Men began succumbing to scurvy, the scourge of long naval voyages where fresh fruits and vegetables (i.e., vitamin C) were unavailable. Carteret, therefore, decided to take a northwesterly course to catch trade winds that might bring them to some land. On August 5, near longitude 177° E (from Greenwich, England), he detected a change in the ocean current to the south and conjectured (correctly) that it indicated a passage between New Zealand and New Holland (Australia). Soon afterward, they reached a group of islands that Carteret named Queen Charlotte’s Islands: they were the “lost” Solomon Islands of the Spanish explorer Alvaro de Mendaña de Neira. (For more about the Solomons, see Mendaña/Queirós in the Explorers section.) Two hundred years after Mendaña, Carteret’s crew experienced similar bloody conflicts with the islanders and were unable to stay. And so Carteret, himself sick in bed, had to pass up the opportunity to refresh his ship’s supplies with the islands’ rich bounty of coconuts, bananas, and other fruits and vegetables.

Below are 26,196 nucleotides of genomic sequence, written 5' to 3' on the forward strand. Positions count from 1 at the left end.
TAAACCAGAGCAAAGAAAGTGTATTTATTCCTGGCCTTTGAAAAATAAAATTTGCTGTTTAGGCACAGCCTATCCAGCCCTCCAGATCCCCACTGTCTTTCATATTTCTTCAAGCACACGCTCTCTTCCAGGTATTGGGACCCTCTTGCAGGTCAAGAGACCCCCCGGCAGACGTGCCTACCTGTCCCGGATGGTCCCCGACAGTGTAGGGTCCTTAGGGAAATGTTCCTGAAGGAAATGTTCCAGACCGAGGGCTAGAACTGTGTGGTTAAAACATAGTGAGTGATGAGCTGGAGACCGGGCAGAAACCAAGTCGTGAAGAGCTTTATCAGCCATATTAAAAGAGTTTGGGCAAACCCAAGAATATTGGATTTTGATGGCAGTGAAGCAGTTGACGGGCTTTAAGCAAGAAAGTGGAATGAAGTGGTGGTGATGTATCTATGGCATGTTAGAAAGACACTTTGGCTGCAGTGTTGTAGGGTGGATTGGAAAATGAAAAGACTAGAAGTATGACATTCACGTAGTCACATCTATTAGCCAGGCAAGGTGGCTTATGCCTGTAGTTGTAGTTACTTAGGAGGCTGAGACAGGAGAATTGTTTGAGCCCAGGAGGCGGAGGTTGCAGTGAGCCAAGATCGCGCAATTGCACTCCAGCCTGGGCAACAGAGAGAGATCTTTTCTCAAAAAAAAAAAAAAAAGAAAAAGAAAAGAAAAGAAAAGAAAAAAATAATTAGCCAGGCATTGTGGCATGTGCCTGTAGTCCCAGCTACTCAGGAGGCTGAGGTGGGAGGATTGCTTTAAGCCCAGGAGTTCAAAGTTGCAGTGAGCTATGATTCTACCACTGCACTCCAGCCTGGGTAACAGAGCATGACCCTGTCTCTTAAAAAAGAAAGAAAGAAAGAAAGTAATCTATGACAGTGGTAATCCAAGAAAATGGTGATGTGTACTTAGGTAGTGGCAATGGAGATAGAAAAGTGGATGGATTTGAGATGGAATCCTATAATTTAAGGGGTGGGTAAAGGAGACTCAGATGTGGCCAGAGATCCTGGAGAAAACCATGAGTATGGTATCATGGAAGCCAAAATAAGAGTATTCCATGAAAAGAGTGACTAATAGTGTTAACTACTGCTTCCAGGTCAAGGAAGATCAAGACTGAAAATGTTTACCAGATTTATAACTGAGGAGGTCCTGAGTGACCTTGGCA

Bénard, Robert, b. 1734. “Carte et vues de l’Isle Pitcairn.” Copperplate map (and views), with added color, 10 × 25 cm. on sheet 25 × 30 cm. From John Hawkesworth’s Relation de voyages entrepris par ordre . . . et successivement exécutés par le commodore Byron, le capitaine Carteret, le capitaine Wallis et le capitaine Cook . . . (Paris, 1774). [Historic Maps Collection]

We continued our course westward till the evening of Thursday the 2d of July [1767], when we discovered land to the northward of us. Upon approaching it the next day, it appeared like a great rock rising out of the sea: it was not more than five miles in circumference, and seemed to be uninhabited; it was, however, covered with trees, and we saw a small stream of fresh water running down one side of it. I would have landed upon it, but the surf, which at this season broke upon it with great violence, rendered it impossible. . . . [I]t having been discovered by a young gentleman, son to Major Pitcairn of the marines, who was unfortunately lost in the Aurora, we called it Pitcairn’s Island. [Hawkesworth, vol. 1, p. 561]